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Twisted_Psychology
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PostPosted: Thu Nov 15, 2018 2:09 pm 
 

traxan wrote:
And that reminds me: Robb Reiner of Anvil. What a fool he was for not taking better gigs (rumors are Judas Priest and Ozzy). Other than "666" and maybe "Metal on Metal" I don't think Lips has ever written a good song. Waste of a brilliant drummer. He was Dave Lombardo before there was Dave Lombardo.


If Lemmy asking Lips to join Motorhead after Eddie left is anything to go by, then Lips has some pretty serious chops as well. Lips and Robb are both insanely talented musicians and the former would be much more highly regarded if he'd let somebody else do the singing back in the day.

Same could probably be said for Jeff Waters. As much as he'd hate it, I think he would've been amazing as the lead guitarist for a different band.
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traxan
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PostPosted: Thu Nov 15, 2018 2:57 pm 
 

And who cares about that, vs. lead playing, singing, or even drumming?

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Xenophon
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PostPosted: Thu Nov 15, 2018 3:54 pm 
 

rexxz wrote:
What makes a musician good or bad? Hard to answer the question when we don't even know the operational definitions.

Take this response for example:

Lord_Jotun wrote:
Can't believe I'm the first to mention Bathory when it comes to "bad musicians doing good music". When you manage to seriously impact the rulebook for not one but two subgenres with rudimentary skills at best, you know you're a true genius in your field.


Having a rudimentary skill set is enough to be considered "bad"? Why not say he has a terrible skill set, instead of the qualitatively neutral term "rudimentary" (which has neither negative or positive connotations).

What about the music that these musicians create? Does the quality of their creative output not factor in when considering the quality of their musicianship? If so, doesn't that automatically make them a "good" musician if they make "good" music?

Interesting stuff to think about, for sure.

*for what it's worth, I can't even think of a single example of a band with "bad" musicians that make good music. I suspect most people here are calling anyone who isn't an absolute virtuoso in a technical, mechanical sense to be "bad", which I think is a huge mistake obviously*


Yeah it depends. If you mean bad as in just not having technical skill, there are still some genres or musical styles where you just need to strum chords or play simple melodies, so you wouldn't know necessarily whether that was the limit of that person's technical skill.

Even in terms of songwriting, it can occasionally be hard to tell. One of the surefire ways for a band to shoot themselves in the foot, to me, is when it sounds like there is something fundamentally wrong with the band's idea of scales or harmony (like one symphonic album I can't seem to find where it literally sounded like the band members were all playing different songs). But even then, there are bands like Ghoulgotha and Aborted Fetus (some of the riffs just mangle the time signatures around them) that (seem to) break the rules intentionally to achieve a certain effect.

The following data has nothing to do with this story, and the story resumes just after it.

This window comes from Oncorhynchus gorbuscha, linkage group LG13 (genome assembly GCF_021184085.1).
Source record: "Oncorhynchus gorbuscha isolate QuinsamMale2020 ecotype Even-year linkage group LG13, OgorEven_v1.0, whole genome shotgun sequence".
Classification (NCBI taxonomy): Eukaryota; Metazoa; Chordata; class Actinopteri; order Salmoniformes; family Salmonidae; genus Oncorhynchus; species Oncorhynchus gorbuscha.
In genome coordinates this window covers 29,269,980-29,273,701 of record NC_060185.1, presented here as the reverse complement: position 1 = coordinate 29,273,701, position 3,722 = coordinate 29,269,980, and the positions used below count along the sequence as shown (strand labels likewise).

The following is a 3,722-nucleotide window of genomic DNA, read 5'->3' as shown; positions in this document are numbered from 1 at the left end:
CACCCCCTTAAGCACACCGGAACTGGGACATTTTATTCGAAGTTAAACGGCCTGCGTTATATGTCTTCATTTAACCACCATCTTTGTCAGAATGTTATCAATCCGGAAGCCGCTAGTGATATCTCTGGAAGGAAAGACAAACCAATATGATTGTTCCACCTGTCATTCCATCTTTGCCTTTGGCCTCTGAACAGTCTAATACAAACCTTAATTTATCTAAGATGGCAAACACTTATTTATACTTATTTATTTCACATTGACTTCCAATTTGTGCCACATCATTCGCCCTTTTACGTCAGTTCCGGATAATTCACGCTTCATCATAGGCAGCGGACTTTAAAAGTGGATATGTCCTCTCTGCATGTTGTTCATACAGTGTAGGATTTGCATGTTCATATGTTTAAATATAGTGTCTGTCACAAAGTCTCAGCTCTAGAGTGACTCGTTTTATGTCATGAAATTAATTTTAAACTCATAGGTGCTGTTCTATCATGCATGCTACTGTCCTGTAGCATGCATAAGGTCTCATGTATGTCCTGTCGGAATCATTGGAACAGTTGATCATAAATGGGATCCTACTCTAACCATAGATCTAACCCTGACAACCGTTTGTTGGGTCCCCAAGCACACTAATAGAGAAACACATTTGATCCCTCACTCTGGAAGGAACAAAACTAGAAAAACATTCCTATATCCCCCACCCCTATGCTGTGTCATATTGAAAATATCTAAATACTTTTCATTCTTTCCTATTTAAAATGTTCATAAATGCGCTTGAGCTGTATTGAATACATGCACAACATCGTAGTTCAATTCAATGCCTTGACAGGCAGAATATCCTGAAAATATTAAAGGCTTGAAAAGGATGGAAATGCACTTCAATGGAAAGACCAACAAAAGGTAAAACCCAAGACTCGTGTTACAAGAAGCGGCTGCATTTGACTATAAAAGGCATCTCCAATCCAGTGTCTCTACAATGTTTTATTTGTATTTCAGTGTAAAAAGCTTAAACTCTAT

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joppek
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PostPosted: Thu Nov 15, 2018 4:32 pm 
 

possessed - i'm not familiar with their later output, so not commenting on that, but while seven churches is a classic for a good reason, i don't think i've ever heard another album with drumming that bad. my bowl movements are a more accurate time keeper; and i'm only 32

good musicians doing bad music seems like an enormous category, that i'm not gonna dive in to right now, tho' i have to raise my proverbial hat to the limp bizkit mention
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Discordant
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Joined: Fri Oct 05, 2018 2:27 pm
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PostPosted: Thu Nov 15, 2018 4:44 pm 
 

Lord_Jotun wrote:
Can't believe I'm the first to mention Bathory when it comes to "bad musicians doing good music". When you manage to seriously impact the rulebook for not one but two subgenres with rudimentary skills at best, you know you're a true genius in your field.


Agreed, Bathory was my favorite band. But Quorthon always had a limited skillset but still managed to make great inspirational music.

On the other hand, his fellow countrymen Yngwie Malmsteen has mad skills on the guitar but never made any particularly good music IMO.
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raumr
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PostPosted: Thu Nov 15, 2018 6:37 pm 
 

I'm not sure I agree with Quorthon being a bad musician. He was a very skilled guitar player, both electric and acoustic (just listen to any song on Twilight of the Gods). And I think Quorthon had more talent than anyone in Venom ever had, even early on, despite the fact that he ripped off a couple riffs (or more? :P) from them.

I think Burzum is a way better example. The early albums, especially the debut, is very sloppy, and Varg said that he only practiced with real drums a month or so before recording. Yet, it's atmospheric as hell and the songwriting and timing is on point, making it a classic.

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Sunioj_Paul
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Joined: Mon Oct 13, 2003 4:46 pm